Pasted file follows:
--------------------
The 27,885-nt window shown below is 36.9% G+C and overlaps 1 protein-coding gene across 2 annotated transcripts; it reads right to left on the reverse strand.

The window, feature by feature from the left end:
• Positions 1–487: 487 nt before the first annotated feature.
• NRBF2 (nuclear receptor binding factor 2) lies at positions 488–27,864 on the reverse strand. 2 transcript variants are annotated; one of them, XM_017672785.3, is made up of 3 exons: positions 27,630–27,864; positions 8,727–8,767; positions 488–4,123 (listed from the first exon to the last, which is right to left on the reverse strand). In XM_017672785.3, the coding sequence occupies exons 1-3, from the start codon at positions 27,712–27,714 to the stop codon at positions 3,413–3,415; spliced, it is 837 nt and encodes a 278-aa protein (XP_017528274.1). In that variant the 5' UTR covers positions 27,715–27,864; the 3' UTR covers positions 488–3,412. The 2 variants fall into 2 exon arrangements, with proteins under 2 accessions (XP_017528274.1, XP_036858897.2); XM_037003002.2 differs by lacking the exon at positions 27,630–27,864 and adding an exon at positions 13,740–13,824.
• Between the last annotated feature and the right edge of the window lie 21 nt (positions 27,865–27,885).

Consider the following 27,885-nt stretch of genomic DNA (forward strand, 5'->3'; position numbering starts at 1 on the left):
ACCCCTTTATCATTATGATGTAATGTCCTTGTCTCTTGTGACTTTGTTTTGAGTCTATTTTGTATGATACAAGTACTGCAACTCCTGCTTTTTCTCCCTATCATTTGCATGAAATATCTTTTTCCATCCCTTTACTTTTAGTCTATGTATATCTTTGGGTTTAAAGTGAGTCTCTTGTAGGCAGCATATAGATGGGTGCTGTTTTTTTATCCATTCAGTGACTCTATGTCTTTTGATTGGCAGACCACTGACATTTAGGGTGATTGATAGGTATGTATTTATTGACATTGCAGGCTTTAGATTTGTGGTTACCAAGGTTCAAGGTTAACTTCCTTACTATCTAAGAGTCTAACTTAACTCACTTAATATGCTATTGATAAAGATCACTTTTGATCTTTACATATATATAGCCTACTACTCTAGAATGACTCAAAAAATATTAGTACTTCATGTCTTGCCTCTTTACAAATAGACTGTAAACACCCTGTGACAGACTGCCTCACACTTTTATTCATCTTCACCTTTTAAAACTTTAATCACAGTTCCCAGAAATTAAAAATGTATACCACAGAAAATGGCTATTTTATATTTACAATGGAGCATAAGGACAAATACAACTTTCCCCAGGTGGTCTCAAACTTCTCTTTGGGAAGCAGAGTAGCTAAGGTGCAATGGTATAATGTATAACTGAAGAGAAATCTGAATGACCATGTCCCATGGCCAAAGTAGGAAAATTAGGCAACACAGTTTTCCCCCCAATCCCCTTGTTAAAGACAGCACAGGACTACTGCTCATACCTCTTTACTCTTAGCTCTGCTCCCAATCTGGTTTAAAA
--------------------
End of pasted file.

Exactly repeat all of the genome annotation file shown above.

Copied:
The 27,885-nt window shown below is 36.9% G+C and overlaps 1 protein-coding gene across 2 annotated transcripts; it reads right to left on the reverse strand.

The window, feature by feature from the left end:
• Positions 1–487: 487 nt before the first annotated feature.
• NRBF2 (nuclear receptor binding factor 2) lies at positions 488–27,864 on the reverse strand. 2 transcript variants are annotated; one of them, XM_017672785.3, is made up of 3 exons: positions 27,630–27,864; positions 8,727–8,767; positions 488–4,123 (listed from the first exon to the last, which is right to left on the reverse strand). In XM_017672785.3, the coding sequence occupies exons 1-3, from the start codon at positions 27,712–27,714 to the stop codon at positions 3,413–3,415; spliced, it is 837 nt and encodes a 278-aa protein (XP_017528274.1). In that variant the 5' UTR covers positions 27,715–27,864; the 3' UTR covers positions 488–3,412. The 2 variants fall into 2 exon arrangements, with proteins under 2 accessions (XP_017528274.1, XP_036858897.2); XM_037003002.2 differs by lacking the exon at positions 27,630–27,864 and adding an exon at positions 13,740–13,824.
• Between the last annotated feature and the right edge of the window lie 21 nt (positions 27,865–27,885).

Consider the following 27,885-nt stretch of genomic DNA (forward strand, 5'->3'; position numbering starts at 1 on the left):
ACCCCTTTATCATTATGATGTAATGTCCTTGTCTCTTGTGACTTTGTTTTGAGTCTATTTTGTATGATACAAGTACTGCAACTCCTGCTTTTTCTCCCTATCATTTGCATGAAATATCTTTTTCCATCCCTTTACTTTTAGTCTATGTATATCTTTGGGTTTAAAGTGAGTCTCTTGTAGGCAGCATATAGATGGGTGCTGTTTTTTTATCCATTCAGTGACTCTATGTCTTTTGATTGGCAGACCACTGACATTTAGGGTGATTGATAGGTATGTATTTATTGACATTGCAGGCTTTAGATTTGTGGTTACCAAGGTTCAAGGTTAACTTCCTTACTATCTAAGAGTCTAACTTAACTCACTTAATATGCTATTGATAAAGATCACTTTTGATCTTTACATATATATAGCCTACTACTCTAGAATGACTCAAAAAATATTAGTACTTCATGTCTTGCCTCTTTACAAATAGACTGTAAACACCCTGTGACAGACTGCCTCACACTTTTATTCATCTTCACCTTTTAAAACTTTAATCACAGTTCCCAGAAATTAAAAATGTATACCACAGAAAATGGCTATTTTATATTTACAATGGAGCATAAGGACAAATACAACTTTCCCCAGGTGGTCTCAAACTTCTCTTTGGGAAGCAGAGTAGCTAAGGTGCAATGGTATAATGTATAACTGAAGAGAAATCTGAATGACCATGTCCCATGGCCAAAGTAGGAAAATTAGGCAACACAGTTTTCCCCCCAATCCCCTTGTTAAAGACAGCACAGGACTACTGCTCATACCTCTTTACTCTTAGCTCTGCTCCCAATCTGGTTTAAAA